Some nonprofits enjoy tax-exempt status under stringent Internal Revenue Service (IRS) regulations. However, they must meet guidelines regarding their formation, creation, and activities. An organization may be scrutinized when it strays from approved activities. For example, what might happen when a 501(c)(3) organization engages in political campaigning? To learn the answer, we need to understand the parameters within which a 501(c)(3) organization operates.
What the IRS Says About 501(c)(3) Organizations
According to the IRS:
“A section 501(c)(3) organization must not be organized or operated for the benefit of private interests, such as the creator or the creator’s family, shareholders of the organization, other designated individuals, or persons controlled directly or indirectly by private interests.” [emphasis added].
However, there are limited to how a section 501(c)(3) organization can assist the public.
For example, the Internal Revenue Code states that section 501(c)(3) organizations “must be organized and operated exclusively for exempt purposes…” in order to receive tax-exempt status. The IRS defines the term “exempt purposes” as:
“…charitable, religious, educational, scientific, literary, testing for public safety, fostering national or international amateur sports competition, and preventing cruelty to children or animals.”
There’s at least one activity that groups organized under section 501(c)(3) cannot do.
Political Campaigning and the 501(c)(3)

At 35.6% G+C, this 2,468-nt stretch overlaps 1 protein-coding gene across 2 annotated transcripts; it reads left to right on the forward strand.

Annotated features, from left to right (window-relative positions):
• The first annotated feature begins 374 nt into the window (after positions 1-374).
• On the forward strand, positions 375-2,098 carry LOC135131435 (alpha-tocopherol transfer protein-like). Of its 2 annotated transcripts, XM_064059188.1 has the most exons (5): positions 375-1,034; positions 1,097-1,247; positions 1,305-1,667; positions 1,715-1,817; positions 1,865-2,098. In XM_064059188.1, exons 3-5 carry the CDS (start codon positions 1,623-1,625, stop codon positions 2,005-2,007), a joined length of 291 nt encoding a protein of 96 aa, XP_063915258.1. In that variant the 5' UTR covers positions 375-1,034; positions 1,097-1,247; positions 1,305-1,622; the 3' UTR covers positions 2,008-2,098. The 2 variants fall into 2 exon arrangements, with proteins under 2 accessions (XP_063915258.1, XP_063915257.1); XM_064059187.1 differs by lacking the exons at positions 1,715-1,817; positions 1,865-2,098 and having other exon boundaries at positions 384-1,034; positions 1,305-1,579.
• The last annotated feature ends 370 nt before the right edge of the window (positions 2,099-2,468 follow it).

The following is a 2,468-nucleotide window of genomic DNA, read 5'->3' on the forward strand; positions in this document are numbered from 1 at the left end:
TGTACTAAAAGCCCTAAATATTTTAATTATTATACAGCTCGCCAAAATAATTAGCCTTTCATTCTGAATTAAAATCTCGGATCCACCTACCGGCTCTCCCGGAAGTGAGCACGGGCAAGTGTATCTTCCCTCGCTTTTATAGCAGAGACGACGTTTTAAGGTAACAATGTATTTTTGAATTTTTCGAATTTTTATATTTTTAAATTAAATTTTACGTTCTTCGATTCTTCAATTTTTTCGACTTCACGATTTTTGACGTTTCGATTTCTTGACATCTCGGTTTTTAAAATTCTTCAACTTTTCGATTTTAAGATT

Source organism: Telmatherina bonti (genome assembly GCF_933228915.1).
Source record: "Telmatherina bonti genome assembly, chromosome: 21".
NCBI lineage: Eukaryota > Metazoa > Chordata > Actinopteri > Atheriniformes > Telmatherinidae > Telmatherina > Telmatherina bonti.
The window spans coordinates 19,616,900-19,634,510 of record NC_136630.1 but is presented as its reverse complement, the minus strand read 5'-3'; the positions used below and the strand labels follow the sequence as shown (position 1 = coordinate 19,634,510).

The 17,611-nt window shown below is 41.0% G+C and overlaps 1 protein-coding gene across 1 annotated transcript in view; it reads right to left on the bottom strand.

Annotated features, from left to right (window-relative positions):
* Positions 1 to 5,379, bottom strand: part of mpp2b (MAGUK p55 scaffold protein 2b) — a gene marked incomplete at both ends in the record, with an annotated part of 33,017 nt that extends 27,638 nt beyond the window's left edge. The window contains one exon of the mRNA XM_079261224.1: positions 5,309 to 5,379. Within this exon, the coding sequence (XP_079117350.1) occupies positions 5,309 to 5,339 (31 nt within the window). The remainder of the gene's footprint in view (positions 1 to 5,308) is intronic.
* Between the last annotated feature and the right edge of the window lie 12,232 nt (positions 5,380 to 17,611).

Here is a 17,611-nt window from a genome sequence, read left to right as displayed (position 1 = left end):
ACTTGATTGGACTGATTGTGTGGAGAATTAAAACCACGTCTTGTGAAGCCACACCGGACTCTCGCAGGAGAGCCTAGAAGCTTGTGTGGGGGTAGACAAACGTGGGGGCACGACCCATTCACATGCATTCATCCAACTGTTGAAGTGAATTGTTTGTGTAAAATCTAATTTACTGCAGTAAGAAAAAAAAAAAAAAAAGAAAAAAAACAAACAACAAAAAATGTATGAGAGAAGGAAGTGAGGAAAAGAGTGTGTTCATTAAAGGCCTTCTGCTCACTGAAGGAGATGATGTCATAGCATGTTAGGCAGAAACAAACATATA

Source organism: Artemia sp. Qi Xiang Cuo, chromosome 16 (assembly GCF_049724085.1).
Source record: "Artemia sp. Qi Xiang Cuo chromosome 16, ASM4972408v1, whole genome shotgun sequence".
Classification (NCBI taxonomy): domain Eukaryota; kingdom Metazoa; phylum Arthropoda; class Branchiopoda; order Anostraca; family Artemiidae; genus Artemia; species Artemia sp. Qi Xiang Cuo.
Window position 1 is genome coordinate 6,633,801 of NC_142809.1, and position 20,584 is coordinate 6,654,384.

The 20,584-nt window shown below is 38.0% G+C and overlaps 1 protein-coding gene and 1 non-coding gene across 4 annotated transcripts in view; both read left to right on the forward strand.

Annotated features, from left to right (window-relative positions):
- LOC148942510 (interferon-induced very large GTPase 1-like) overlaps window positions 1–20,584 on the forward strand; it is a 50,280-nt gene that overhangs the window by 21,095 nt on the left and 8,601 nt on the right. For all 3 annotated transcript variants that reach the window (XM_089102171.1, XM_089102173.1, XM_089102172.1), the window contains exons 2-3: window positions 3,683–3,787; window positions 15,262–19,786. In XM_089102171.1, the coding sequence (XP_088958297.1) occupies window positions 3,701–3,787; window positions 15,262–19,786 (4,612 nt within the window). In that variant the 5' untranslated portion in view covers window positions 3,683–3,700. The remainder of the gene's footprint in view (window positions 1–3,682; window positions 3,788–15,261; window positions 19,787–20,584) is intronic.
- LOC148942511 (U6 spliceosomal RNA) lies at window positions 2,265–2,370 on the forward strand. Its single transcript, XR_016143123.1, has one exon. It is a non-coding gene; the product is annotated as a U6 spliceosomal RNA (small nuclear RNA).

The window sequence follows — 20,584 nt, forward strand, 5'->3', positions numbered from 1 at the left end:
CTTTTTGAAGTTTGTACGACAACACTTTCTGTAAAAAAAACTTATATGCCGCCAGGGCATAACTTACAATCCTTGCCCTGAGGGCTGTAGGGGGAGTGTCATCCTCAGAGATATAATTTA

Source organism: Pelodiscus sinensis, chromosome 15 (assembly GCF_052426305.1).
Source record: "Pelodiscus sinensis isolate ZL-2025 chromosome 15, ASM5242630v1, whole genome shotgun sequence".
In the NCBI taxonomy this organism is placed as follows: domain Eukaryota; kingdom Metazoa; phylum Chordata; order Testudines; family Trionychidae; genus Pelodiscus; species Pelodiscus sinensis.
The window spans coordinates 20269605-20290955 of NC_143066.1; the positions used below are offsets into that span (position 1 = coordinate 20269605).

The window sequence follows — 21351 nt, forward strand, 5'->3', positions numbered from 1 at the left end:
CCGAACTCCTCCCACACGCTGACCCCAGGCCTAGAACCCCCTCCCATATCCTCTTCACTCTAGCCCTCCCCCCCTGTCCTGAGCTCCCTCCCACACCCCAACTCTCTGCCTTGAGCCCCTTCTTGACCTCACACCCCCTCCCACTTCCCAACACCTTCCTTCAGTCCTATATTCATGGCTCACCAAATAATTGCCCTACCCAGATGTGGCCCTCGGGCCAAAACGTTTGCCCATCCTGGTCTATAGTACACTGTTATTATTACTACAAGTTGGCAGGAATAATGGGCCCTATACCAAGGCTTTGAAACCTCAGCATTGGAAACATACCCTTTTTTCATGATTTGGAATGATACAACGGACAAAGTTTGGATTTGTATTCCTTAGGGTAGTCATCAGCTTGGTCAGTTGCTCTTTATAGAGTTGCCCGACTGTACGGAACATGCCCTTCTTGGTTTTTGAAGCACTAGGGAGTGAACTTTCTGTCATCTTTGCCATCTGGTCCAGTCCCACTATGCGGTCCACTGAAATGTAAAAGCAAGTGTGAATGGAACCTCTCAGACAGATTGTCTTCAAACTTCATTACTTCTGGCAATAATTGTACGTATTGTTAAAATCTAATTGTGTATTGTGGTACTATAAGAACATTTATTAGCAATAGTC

The IRS does not merely suggest that charitable organizations refrain from political campaigning. Instead, 501(c)(3) groups are “absolutely prohibited” from political activities, including:
“…directly or indirectly participating in, or intervening in, any political campaign…”
In fact, the IRS prohibits direct or indirect participation in political campaigns. It does not matter if the 501(c)(3) intervenes on behalf of or against a candidate for public office – both are prohibited.
Groups organized under 501(c)(3) also cannot contribute to campaigns or provide any verbal or written position statements.
The Internal Revenue Code does permit some lobbying activity. However, the law in this area is so complex that no church should engage in lobbying without assistance from legal counsel.. Nonpartisan voter education activities and voter registration may not be considered prohibited activity. However, the emphasis here is on the term “nonpartisan.” Biased or partisan behavior generally will be considered a violation of section 501(c)(3).
Talk to an Attorney About Your Nonprofit’s Political Activities
Charitable organizations that engage in political campaigning may be fined. The board of directors may also be held legally liable for the prohibited activity. Finally, the 501(c)(3) may lose its tax-exempt status.
The Church Law Center of California advises churches and other nonprofits on how to protect themselves from risk while furthering their mission. Call us today at (949) 892-1221 or reach out to us through our contact page.